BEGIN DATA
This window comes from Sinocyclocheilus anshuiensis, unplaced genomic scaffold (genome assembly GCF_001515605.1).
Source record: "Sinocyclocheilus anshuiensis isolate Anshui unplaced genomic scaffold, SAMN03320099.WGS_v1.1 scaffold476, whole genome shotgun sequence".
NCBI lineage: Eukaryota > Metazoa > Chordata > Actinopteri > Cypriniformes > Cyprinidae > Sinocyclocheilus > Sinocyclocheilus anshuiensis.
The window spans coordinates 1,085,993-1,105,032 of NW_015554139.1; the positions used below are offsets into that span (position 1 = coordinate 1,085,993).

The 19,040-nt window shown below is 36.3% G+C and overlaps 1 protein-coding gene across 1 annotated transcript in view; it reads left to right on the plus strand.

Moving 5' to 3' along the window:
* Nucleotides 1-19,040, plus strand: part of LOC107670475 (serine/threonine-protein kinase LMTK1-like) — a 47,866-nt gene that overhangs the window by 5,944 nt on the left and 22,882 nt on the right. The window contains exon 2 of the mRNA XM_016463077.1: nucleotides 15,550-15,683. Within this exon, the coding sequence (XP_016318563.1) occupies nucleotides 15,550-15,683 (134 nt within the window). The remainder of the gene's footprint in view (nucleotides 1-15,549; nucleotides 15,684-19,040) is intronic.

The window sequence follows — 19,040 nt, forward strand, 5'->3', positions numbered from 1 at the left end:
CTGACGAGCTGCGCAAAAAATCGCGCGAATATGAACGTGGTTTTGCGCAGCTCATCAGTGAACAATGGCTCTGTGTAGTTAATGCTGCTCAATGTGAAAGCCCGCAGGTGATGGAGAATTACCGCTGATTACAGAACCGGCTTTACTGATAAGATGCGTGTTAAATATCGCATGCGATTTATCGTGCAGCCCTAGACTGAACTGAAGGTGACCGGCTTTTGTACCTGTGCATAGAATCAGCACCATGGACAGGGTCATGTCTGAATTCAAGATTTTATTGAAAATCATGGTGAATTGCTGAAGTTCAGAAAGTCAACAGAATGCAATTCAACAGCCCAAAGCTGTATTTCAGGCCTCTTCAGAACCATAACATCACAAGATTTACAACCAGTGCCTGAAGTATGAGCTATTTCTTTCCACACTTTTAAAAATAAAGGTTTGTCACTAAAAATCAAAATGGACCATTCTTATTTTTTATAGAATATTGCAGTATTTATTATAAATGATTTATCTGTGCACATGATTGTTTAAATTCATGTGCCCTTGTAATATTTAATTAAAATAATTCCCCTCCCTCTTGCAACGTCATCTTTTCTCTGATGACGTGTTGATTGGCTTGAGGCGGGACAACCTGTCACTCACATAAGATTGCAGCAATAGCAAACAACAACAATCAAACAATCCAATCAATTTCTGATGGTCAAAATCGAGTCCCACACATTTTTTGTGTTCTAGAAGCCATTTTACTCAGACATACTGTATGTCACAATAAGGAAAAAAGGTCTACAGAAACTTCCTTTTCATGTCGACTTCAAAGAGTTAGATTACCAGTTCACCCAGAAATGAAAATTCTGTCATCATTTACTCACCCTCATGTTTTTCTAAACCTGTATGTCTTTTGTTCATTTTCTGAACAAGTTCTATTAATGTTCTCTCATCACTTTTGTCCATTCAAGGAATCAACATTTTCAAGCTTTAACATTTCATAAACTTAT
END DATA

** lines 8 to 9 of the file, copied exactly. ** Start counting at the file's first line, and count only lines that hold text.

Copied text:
The window sequence follows — 19,040 nt, forward strand, 5'->3', positions numbered from 1 at the left end:
CTGACGAGCTGCGCAAAAAATCGCGCGAATATGAACGTGGTTTTGCGCAGCTCATCAGTGAACAATGGCTCTGTGTAGTTAATGCTGCTCAATGTGAAAGCCCGCAGGTGATGGAGAATTACCGCTGATTACAGAACCGGCTTTACTGATAAGATGCGTGTTAAATATCGCATGCGATTTATCGTGCAGCCCTAGACTGAACTGAAGGTGACCGGCTTTTGTACCTGTGCATAGAATCAGCACCATGGACAGGGTCATGTCTGAATTCAAGATTTTATTGAAAATCATGGTGAATTGCTGAAGTTCAGAAAGTCAACAGAATGCAATTCAACAGCCCAAAGCTGTATTTCAGGCCTCTTCAGAACCATAACATCACAAGATTTACAACCAGTGCCTGAAGTATGAGCTATTTCTTTCCACACTTTTAAAAATAAAGGTTTGTCACTAAAAATCAAAATGGACCATTCTTATTTTTTATAGAATATTGCAGTATTTATTATAAATGATTTATCTGTGCACATGATTGTTTAAATTCATGTGCCCTTGTAATATTTAATTAAAATAATTCCCCTCCCTCTTGCAACGTCATCTTTTCTCTGATGACGTGTTGATTGGCTTGAGGCGGGACAACCTGTCACTCACATAAGATTGCAGCAATAGCAAACAACAACAATCAAACAATCCAATCAATTTCTGATGGTCAAAATCGAGTCCCACACATTTTTTGTGTTCTAGAAGCCATTTTACTCAGACATACTGTATGTCACAATAAGGAAAAAAGGTCTACAGAAACTTCCTTTTCATGTCGACTTCAAAGAGTTAGATTACCAGTTCACCCAGAAATGAAAATTCTGTCATCATTTACTCACCCTCATGTTTTTCTAAACCTGTATGTCTTTTGTTCATTTTCTGAACAAGTTCTATTAATGTTCTCTCATCACTTTTGTCCATTCAAGGAATCAACATTTTCAAGCTTTAACATTTCATAAACTTAT